What is a meniscal injury?

The meniscus is a crescentic-shaped fibrocartilaginous structure which sits inside the knee joint. It has a number of functions, the main function being to dissipate axial loads into hoop stresses (shock absorber of the knee). Other functions include providing stability to the knee, nutrition to the joint along with proprioception. Injury to the meniscus can occur from a broad range of activities ranging from relatively low-velocity twisting mechanisms through to more high-velocity sporting injuries.

What can cause it?

Injury to the meniscus can occur from a broad range of activities ranging from relatively low-velocity twisting mechanisms through to more high-velocity sporting injuries. Often there is instantaneous pain and the classic description is associated delayed onset of swelling (hours after the injury).

What are the symptoms and signs?

Patients often describe mechanical knee symptoms. This can involve ongoing pain in and around the site of the injury, locking and inability to fully extend the knee and inability to fully flex the knee, along with instability. There is a number of described tests and examinations in the literature:

In the office, asking a patient to fully crouch from a standing position to see if the pain is reproduced is often a relatively reliable way to make the diagnosis.

Can the problem get worse?

Sometimes degenerate type of tears can spontaneously resolve. Non-degenerative tears often continue to cause intermittent mechanical symptoms.

What investigations may be required?

MRI scan is the gold standard investigation.

Non-surgical management

It is often very difficult to predict the natural history of the condition. Often with the degenerative type of tears, there may be some merit in watching and waiting to see whether symptoms can resolve.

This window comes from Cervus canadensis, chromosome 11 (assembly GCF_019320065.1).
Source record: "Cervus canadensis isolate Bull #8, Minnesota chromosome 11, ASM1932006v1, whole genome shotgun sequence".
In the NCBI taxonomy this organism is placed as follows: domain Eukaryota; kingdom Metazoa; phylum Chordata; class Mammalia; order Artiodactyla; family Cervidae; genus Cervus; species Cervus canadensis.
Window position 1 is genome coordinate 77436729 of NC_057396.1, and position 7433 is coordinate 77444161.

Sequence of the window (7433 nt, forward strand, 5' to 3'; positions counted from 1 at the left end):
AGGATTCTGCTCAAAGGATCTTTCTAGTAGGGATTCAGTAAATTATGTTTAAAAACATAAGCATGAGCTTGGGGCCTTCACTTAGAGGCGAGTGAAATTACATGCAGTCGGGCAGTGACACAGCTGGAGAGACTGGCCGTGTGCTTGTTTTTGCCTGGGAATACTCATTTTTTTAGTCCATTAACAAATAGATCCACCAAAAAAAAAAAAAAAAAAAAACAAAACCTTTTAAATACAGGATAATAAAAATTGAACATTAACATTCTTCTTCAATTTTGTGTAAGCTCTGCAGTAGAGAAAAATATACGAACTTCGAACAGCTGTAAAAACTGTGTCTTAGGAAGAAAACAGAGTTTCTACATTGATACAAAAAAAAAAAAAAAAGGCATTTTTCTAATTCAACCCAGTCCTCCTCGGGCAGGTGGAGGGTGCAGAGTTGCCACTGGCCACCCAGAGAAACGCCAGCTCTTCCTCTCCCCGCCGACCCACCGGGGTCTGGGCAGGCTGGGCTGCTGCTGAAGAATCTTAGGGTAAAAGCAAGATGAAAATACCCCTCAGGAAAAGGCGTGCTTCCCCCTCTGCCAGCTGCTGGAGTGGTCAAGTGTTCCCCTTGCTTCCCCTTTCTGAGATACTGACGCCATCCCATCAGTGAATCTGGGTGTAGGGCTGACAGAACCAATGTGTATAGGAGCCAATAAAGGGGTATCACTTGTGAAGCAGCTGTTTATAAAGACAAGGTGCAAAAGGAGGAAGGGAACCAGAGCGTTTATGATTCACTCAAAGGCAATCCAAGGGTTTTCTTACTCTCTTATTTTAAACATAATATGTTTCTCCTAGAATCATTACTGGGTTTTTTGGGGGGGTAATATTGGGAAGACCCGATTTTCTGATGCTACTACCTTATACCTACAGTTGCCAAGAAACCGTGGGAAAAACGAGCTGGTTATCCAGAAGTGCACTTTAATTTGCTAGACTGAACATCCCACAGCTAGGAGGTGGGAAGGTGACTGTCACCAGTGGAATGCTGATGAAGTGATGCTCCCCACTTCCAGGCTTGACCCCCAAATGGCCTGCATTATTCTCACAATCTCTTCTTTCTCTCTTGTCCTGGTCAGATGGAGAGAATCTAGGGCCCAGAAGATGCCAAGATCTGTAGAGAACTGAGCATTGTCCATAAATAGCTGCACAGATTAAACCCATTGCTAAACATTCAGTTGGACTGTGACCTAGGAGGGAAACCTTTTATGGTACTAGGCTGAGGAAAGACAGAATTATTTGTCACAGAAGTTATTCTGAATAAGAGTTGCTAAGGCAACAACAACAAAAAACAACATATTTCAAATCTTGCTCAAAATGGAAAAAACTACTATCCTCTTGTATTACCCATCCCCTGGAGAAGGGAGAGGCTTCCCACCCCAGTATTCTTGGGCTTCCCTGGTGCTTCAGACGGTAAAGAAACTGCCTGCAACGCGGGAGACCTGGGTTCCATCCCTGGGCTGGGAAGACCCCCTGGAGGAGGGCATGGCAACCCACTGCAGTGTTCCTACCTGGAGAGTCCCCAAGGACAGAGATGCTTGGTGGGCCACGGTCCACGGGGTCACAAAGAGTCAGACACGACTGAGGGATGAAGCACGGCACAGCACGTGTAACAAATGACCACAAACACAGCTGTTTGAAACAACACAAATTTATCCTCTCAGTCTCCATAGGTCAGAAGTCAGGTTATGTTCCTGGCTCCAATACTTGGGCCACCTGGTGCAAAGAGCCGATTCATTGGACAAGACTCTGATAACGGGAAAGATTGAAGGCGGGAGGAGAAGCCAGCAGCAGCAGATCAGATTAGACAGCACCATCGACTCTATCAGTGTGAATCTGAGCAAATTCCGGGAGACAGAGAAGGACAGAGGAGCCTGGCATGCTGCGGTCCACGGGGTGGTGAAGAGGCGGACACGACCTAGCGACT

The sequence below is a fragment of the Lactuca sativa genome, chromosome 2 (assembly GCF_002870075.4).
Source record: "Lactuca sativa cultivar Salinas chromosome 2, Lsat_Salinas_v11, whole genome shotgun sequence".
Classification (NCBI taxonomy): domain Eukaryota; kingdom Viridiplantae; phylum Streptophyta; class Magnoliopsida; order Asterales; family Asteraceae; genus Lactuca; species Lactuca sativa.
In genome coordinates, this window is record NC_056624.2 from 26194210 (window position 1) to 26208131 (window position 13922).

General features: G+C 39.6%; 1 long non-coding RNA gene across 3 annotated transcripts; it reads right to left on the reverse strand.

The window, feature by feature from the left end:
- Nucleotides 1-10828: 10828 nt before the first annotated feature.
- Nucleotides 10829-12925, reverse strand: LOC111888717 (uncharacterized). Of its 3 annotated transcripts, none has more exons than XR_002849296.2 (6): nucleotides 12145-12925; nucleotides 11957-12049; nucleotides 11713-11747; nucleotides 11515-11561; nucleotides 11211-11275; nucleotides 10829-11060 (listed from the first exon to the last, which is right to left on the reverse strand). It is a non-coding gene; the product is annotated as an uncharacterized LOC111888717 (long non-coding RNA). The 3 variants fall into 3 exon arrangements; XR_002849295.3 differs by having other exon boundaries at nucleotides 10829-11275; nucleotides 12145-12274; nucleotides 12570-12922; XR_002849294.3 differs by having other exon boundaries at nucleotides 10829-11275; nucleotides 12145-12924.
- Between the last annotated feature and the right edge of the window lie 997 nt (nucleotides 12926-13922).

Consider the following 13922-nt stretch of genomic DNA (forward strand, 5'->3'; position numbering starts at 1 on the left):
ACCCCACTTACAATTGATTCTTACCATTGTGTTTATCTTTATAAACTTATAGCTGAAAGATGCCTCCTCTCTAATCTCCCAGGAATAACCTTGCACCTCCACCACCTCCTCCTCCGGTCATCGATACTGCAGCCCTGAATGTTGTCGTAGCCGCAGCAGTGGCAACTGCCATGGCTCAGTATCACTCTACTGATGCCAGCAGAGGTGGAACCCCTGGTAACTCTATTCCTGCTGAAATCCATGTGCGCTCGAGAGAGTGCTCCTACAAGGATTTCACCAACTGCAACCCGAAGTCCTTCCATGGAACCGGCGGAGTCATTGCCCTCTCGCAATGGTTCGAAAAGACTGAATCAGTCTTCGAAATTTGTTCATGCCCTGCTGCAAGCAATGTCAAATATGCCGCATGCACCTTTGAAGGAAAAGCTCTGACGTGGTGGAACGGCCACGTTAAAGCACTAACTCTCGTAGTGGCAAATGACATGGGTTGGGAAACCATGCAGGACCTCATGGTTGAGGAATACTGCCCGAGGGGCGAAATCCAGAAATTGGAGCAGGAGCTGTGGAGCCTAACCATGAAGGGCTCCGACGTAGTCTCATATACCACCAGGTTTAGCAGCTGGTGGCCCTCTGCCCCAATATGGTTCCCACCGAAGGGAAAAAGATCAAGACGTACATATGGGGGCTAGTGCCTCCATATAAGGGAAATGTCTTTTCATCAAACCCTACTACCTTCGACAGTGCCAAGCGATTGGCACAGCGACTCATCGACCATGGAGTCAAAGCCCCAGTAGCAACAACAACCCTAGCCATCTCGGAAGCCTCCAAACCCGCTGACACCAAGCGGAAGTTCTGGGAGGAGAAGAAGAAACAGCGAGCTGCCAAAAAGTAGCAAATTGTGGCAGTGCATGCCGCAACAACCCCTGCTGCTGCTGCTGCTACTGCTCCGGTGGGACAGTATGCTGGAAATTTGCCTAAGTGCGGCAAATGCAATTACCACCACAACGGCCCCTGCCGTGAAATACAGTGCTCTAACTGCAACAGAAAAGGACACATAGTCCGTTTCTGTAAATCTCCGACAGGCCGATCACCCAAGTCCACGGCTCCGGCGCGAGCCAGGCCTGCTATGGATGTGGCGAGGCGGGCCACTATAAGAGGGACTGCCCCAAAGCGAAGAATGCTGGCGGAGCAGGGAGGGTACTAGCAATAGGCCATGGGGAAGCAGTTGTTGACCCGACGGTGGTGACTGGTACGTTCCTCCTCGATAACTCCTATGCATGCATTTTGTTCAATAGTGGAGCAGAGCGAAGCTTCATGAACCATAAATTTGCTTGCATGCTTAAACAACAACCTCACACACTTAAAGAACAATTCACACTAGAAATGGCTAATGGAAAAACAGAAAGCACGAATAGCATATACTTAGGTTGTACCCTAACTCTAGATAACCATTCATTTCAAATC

Differential diagnosis

  • ACL rupture
  • Patella fracture
  • Patella dislocation
  • Patella tendon rupture
  • Osteochondral defect
  • Chondromalacia patellae
  • Fat pad impingement
  • Housemaids knee
  • Iliotibial band syndrome
  • Patella tendonitis (jumper’s knee)
  • Medial collateral ligament sprain/rupture
  • Osteoarthritis
  • Pes anserine bursitis
  • Popliteal cyst
  • Posterolateral corner injury
  • Quadriceps tendinopathy
  • Quadriceps tendon rupture
  • Plica syndrome
  • Tibial plateau fracture
  • Biceps femoris tendinopathy

Surgical treatment

In the younger, symptomatic, non-degenerative type of tears, keyhole knee surgery is invariably required. Also in such cases, earlier interventions increase the likelihood of success when performing meniscal repairs since the freshly torn tissue is always more biologically more active.

In chronic tears or patients who present later, it is always well worth considering non-operative options prior to proceeding to keyhole knee surgery and partial meniscectomy (trimming of the torn segment).

Click here for more information on knee arthroscopy surgery.

Postoperative period & recovery

Following a partial meniscectomy (trimming) one can fully weight bear. Physiotherapy and rehab is often quite rapid i.e. within weeks.

Following a repair, one is normally on crutches for a six-week period alone with a brace which limits flexion to 90 degrees.

FAQs

What are the potential complications of surgery?

Failure of meniscal repair, infection, residual symptoms, nerve damage, swelling, clots

When would you repair and when would you trim the meniscus?

A number of factors determine this:-

  • Site of tear
  • Shape of tear
  • Duration of symptoms
What is an Anterior Cruciate Ligament Injury?